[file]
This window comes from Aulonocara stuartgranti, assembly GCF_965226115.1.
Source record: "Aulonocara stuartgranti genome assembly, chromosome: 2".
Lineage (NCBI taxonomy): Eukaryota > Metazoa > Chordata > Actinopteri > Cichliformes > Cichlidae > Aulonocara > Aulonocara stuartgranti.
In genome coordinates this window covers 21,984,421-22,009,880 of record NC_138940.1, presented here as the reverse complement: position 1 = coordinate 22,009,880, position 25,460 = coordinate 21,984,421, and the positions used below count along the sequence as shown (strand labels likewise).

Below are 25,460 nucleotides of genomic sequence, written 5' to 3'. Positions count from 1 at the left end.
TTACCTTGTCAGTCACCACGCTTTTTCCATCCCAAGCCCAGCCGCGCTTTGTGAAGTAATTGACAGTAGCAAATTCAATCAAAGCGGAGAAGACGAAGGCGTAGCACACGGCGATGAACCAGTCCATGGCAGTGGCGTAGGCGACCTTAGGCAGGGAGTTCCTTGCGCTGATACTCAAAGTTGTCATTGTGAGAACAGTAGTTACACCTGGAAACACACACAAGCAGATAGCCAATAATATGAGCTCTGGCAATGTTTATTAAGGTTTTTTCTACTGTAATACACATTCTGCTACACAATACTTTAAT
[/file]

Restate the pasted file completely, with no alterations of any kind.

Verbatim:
This window comes from Aulonocara stuartgranti, assembly GCF_965226115.1.
Source record: "Aulonocara stuartgranti genome assembly, chromosome: 2".
Lineage (NCBI taxonomy): Eukaryota > Metazoa > Chordata > Actinopteri > Cichliformes > Cichlidae > Aulonocara > Aulonocara stuartgranti.
In genome coordinates this window covers 21,984,421-22,009,880 of record NC_138940.1, presented here as the reverse complement: position 1 = coordinate 22,009,880, position 25,460 = coordinate 21,984,421, and the positions used below count along the sequence as shown (strand labels likewise).

Below are 25,460 nucleotides of genomic sequence, written 5' to 3'. Positions count from 1 at the left end.
TTACCTTGTCAGTCACCACGCTTTTTCCATCCCAAGCCCAGCCGCGCTTTGTGAAGTAATTGACAGTAGCAAATTCAATCAAAGCGGAGAAGACGAAGGCGTAGCACACGGCGATGAACCAGTCCATGGCAGTGGCGTAGGCGACCTTAGGCAGGGAGTTCCTTGCGCTGATACTCAAAGTTGTCATTGTGAGAACAGTAGTTACACCTGGAAACACACACAAGCAGATAGCCAATAATATGAGCTCTGGCAATGTTTATTAAGGTTTTTTCTACTGTAATACACATTCTGCTACACAATACTTTAAT